Action Movie Poet: Walter Hill on his EIFF Retrospective
Today's cinema owes a great debt to the stylish action pictures of Walter Hill. He talks about the trials of being a genre director and his influence on filmmakers like Nicolas Winding Refn ahead of an Edinburgh International Film Festival retrospective
Walter Hill is speaking to The Skinny from a cupboard in his LA home. “My wife’s given me this little broom closet to do my work in. Only a director when you leave the house, you know.”
If you think it strange that America’s greatest living action filmmaker writes his pictures from a spartan office, then you’ve clearly never seen his films. They are pure cinema, unadulterated and pared down to the bone. Not only can you fit their plots on the back of a fag packet, you’ll get most of his laconic protagonist’s dialogue on there as well. Hill doesn’t waste time on concerns like backstory or exposition: he favours forward momentum. Running time rarely crosses the 100 minute mark.
In interview, Hill is as straightforward and as unpretentious as his movies. When we ask if he was aware at the time of being part of a golden age of American cinema in the 1970s, he says “Oh, Christ no. We were just a bunch of people out there trying to make a living.” And when we suggest his movies were overlooked by critics on their release he fires back, “Look, I’m not complaining: if you think you’re going to be an action director and also be a critical darling, you’re crazy.” At one point he catches himself referencing an old interview of his: “Not to quote myself,” he chuckles. “I realise that’s an ego beyond ego.”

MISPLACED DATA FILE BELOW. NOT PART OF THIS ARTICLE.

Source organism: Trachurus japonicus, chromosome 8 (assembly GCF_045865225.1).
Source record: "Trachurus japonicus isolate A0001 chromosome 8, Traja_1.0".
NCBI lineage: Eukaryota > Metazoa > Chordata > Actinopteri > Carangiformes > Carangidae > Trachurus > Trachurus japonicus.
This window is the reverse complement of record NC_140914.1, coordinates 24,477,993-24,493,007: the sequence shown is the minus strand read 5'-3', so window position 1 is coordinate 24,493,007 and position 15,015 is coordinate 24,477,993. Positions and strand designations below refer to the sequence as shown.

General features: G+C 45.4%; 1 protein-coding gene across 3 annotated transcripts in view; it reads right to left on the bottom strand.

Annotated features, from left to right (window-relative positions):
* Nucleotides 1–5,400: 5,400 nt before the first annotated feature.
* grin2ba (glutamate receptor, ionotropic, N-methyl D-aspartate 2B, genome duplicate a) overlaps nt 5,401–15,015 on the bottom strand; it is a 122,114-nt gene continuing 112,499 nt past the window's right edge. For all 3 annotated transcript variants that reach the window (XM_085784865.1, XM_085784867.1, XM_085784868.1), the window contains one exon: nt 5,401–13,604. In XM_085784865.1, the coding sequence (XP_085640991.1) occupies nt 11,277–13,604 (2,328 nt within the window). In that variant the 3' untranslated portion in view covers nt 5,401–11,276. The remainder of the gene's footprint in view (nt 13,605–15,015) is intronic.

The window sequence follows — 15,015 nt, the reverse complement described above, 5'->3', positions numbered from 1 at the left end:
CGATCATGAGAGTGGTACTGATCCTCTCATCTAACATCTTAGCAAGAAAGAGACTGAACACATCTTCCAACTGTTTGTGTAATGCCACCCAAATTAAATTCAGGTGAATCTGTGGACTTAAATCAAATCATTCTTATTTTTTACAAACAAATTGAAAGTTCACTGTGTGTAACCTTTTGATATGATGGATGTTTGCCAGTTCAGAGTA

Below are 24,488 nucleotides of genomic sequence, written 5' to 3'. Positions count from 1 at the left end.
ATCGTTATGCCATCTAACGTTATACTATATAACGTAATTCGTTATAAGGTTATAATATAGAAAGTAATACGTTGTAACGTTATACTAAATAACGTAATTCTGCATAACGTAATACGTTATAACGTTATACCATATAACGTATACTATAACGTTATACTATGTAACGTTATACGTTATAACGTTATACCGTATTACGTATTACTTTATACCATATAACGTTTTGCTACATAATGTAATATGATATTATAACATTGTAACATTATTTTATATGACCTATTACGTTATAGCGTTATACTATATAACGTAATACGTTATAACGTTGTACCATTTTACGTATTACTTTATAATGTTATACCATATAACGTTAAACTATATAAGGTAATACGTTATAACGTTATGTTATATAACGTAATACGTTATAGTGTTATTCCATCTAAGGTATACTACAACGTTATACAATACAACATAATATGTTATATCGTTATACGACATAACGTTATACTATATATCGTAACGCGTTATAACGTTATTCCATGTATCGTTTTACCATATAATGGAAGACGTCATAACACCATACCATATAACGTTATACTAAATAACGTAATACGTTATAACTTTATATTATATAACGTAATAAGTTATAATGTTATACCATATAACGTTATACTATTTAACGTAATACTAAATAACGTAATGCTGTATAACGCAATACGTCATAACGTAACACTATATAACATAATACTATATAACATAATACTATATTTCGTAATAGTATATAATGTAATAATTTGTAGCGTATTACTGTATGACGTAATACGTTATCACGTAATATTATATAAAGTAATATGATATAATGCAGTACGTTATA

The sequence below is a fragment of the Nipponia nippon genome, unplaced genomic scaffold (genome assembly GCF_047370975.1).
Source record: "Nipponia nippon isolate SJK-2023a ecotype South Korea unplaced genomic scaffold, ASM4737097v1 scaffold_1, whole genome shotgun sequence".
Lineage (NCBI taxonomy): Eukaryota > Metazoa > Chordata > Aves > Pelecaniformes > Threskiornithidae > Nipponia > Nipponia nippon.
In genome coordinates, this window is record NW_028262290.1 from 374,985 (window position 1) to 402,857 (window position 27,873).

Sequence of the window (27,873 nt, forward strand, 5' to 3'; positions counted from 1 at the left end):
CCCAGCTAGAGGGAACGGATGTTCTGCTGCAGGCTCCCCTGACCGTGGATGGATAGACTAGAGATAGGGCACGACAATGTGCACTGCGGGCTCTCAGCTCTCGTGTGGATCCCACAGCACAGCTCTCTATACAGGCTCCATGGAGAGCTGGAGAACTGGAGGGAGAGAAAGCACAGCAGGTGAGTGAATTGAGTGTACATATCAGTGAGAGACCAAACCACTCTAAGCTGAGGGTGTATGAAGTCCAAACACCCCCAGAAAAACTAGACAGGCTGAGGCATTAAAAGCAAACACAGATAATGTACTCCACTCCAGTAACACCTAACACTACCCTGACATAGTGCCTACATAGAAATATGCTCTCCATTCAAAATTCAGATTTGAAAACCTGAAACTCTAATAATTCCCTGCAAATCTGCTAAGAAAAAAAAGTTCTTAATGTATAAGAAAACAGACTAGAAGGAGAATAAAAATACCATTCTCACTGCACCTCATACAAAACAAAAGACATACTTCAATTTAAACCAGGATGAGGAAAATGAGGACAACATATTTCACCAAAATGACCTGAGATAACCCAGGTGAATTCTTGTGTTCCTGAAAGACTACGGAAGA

The Warriors (1979)
We’re speaking to him ahead of a mini-retrospective of his work at Edinburgh International Film Festival, which will take in his first seven films, from 1975 Charles Bronson-starring bare-knuckle boxing saga Hard Times through to 1984’s gloriously pulpy rock’n’roll odyssey Streets of Fire. In between these pictures there are four masterpieces: the effortlessly cool existential getaway driver thriller The Driver; The Warriors, a neon-lit New York street gang movie by way of Homer; western The Long Riders, the finest telling of the Jessie James story; and thinly-veiled Vietnam allegory Southern Comfort, in which a band of National Guardsman get their asses handed to them by some back-water bayou trappers. There’s also 48 Hrs, from 1982, the movie that launched Eddie Murphy’s acting career and invented the 80s love-hate buddy movie. Thank it for Lethal Weapon and condemn it for Turner & Hooch – or vice versa.
How does Hill feel about EIFF’s upcoming tribute? “It kind of depends on the time of day that you ask,” he says. “One response is, ‘Christ, I’m not dead yet!’” He should be getting used to these types of accolades. Time has been kind to the sinewy, existential pictures he created three decades ago. They feel as fresh as ever and they’re steadily being reissued and reexamined. “I will say this,” says Hill, joking aside, “it’s not the worst feeling in the world to see that someone wants to take a look at something you did 35 to 40 years ago. It might still bring some pleasure to an audience, and that’s a nice feeling.”
There was little fanfare for the films on their original release, however. While the movie brats (Scorsese, Coppola, Spielberg et al.) were soaking up the plaudits throughout the 70s, Hill and fellow genre specialists like John Carpenter toiled in relative critical obscurity, in America at least. They were seen as New Hollywood footnotes at best. “We make genre movies,” he says of himself and Carpenter. “I’m an action director, John was always doing horror, and these are back porch stuff. Movies are judged a great deal by their subject matter. I’m not speaking out of regret or anything – I love the kind of films I make – but the kind of high and low art assumptions, as they are in literature and various other creative forms are very extant in Hollywood, then and now. It took Elmore Leonard I don’t know how many years before it was understood that he was a very fine artist. But he didn’t win the Pulitzer Prize or anything.”